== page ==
3. We left Seattle for NE Wisconsin two years ago (thank goodness, but that’s another story) and have now become massive Brewer fans. ML Milwaukee is the smallest market in MLB and has many baseball similarities to the Mariners. They’ve grown a marvelous newbie crop in Bryce Turang, Andruw Monesterio, Tyrone Taylor, Sal Frelick and others. By wisely adding veterans Carlos Santana (Pirates), Josh Donaldson (Yankees), Mark Canha (Mets) and reliever Andrew Chafin at the trade deadline they won the NL Central. Throw in Craig Counsell, the best manager in Baseball today, and they have a real chance at the pennant.

    Seattle could arguably be in the same league next year with better planning and player management.

    • Ironically, the Milwaukee Brewers are responsible for the existence of the Mariners. The Seattle Pilots moved to Milwaukee and became the Brewers. The American League allowed for expansion after a lawsuit initiated by Washington Attorney General Slade Gorton.

      • Mil, you left too early. After a brief 47 years, the Mariners are just getting started. And Mike, there were many years when Brewers fans wanted to return the franchise to Seattle. Alas, Gorton did not include in the deal a Nordstrom-like return policy.

      • And the Pilots themselves were rushed into existence. They were scheduled for a 1971 launch, giving them time to bring Sicks Stadium up to snuff. However, a Missouri politician wanted an immediate replacement for the Kansas City Athletics, who had just moved to Oakland in 1968. The AL owners then pushed the expansion up two years, to 1969, giving Seattle virtually no chance to do anything worthwhile with Sicks. https://allsportshistory.com/2021/11/27/what-happened-to-the-seattle-pilots/

        That said, if it weren’t for the Pilots, we wouldn’t have Jim Bouton’s “Ball Four”, listed by the NY Public Library as one of the “Books of the [20th.] Century”, along with “The Great Gatsby”, “The Autobiography of Malcolm X”, et al.

    • There were numerous years when Brewers fans wanted the team returned to Seattle. Mil is right about the current roster comparison, but asking for quality management is a tad early. Mariners have been at it just 47 years — almost a startup.

      • I attended the only Seattle Pilots’ opening day game at Sick’s Stadium. The opponents were the Los Angeles Angels. Carpenters were still hammering away at new bleachers. I can’t remember who won. The headline speaker was Gene Autrey, owner of the Angels. The Old Cowboy was a little under the weather. He never finished his speech. Perhaps this was some kind of omen.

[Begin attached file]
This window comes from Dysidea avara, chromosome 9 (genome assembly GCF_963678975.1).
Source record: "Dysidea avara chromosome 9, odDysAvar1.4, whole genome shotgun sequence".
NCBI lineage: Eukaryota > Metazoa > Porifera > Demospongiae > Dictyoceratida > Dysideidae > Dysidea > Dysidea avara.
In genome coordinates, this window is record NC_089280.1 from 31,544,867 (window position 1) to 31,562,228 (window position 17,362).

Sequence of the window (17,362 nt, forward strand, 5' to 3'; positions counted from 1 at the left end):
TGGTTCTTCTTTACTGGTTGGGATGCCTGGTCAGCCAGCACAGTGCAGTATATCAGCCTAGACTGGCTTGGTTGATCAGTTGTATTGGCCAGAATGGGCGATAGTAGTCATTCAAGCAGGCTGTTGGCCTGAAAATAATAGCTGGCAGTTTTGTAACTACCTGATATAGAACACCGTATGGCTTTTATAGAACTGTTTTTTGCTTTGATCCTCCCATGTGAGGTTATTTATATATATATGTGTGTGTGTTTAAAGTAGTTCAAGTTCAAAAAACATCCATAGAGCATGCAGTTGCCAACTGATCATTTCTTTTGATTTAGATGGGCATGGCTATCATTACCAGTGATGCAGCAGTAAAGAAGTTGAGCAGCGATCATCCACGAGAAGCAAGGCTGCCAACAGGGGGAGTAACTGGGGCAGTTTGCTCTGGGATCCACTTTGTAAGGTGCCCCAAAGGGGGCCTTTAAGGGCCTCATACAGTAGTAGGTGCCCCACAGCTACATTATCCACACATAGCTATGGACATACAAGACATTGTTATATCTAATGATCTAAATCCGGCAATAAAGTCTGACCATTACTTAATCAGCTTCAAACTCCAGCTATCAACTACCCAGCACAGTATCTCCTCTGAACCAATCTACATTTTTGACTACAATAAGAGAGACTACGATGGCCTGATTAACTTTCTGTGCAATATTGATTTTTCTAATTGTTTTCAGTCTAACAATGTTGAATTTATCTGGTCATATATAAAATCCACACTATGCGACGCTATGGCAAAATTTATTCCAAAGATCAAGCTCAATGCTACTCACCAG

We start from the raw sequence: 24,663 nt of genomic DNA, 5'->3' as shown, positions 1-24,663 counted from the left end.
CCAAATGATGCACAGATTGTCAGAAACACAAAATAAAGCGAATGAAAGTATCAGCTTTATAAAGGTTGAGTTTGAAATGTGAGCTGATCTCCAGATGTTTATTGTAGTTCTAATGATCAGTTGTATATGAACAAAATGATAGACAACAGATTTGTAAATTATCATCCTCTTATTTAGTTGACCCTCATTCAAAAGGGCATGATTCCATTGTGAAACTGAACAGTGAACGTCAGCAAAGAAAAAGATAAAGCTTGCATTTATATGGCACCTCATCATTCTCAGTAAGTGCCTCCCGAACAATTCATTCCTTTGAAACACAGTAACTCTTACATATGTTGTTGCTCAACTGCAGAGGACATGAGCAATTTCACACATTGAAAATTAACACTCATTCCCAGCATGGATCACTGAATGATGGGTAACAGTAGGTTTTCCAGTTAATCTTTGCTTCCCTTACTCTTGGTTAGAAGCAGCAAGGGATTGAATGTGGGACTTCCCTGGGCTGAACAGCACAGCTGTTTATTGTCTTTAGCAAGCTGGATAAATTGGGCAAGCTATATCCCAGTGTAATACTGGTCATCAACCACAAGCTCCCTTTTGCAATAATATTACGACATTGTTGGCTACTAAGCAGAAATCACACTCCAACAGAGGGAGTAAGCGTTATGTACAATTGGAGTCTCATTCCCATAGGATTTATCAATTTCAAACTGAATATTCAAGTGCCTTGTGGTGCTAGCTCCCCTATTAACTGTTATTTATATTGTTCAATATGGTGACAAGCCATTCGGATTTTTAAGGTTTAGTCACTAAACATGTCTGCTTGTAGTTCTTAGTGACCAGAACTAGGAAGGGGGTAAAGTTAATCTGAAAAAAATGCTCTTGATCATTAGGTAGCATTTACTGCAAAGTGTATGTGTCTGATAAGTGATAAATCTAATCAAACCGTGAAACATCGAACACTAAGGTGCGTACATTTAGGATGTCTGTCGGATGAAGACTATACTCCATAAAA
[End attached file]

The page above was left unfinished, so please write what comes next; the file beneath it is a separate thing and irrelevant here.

4. A few more one-run game wins and we might be talking about this season differently. Art, you think there’s a chance ownership goes in for Ohtani? Seems like a move that’s bound to pay for itself over the years.

    As for the bullpen, no idea. Frustrating stretch run for them. Still, we weren’t good enough to make real playoff noise this year, not with those two AL East teams.


    • I’m sure the owners will make a run, if only for show, Eric. Seattle still has a park that heavily favors pitchers, and Ohtani won’t pitch next year, maybe not much again. I think the bullpen was a top-10 group, but you’re right, this roster is not Series-quality.

  5. I’ll make what’s likely an obvious comment: what are the team management and owners thinking about? That presumes they’re thinking. It doesn’t seem so to me, nevermind thinking carefully. To go back to the Peanuts comic strip: ” Good grief!” It’s no wonder my allegiance has shifted to the Seattle Storm. Just sayin’

    • In fairness, they’re bright people, Carolyn. But they so fear carrying an expensive veteran who’s unproductive (Cano, F. Hernandez) that they stay out of the free agent market. Attempting to win at all costs is not something they will ever do.

    • In fairness, Carolyn, they are smart people. They so fear the consequences of carrying a long-term contract on an expensive veteran (Cano, F. Hernandez) that they stay out of the free agent market. And, again, most veteran hitters don’t want to play in a pitcher’s park.

  6. “Team attendance was 2.7 million, up from 2.2 million in 2022 and the most since 2005. And last year, according to Forbes, the Mariners led MLB with $82 million in annual profits”, and that says it all. Investors rejoice as ‘average’ is profitable.

    • That’s the great virtue of monopoly sports operations, Pete. If fans don’t like Seattle’s MLB product, it’s a long way to the parks in SF and Denver.

    • There really aren’t sides. Dipoto seems comfortable with the guardrails given him by ownership. They’re all making large coin running a monopoly.

  7. Great article Art. I always appreciate your perspective and your understanding of local history. I agree Cal was right. Hope he gets that message from the fans. Go Mariners!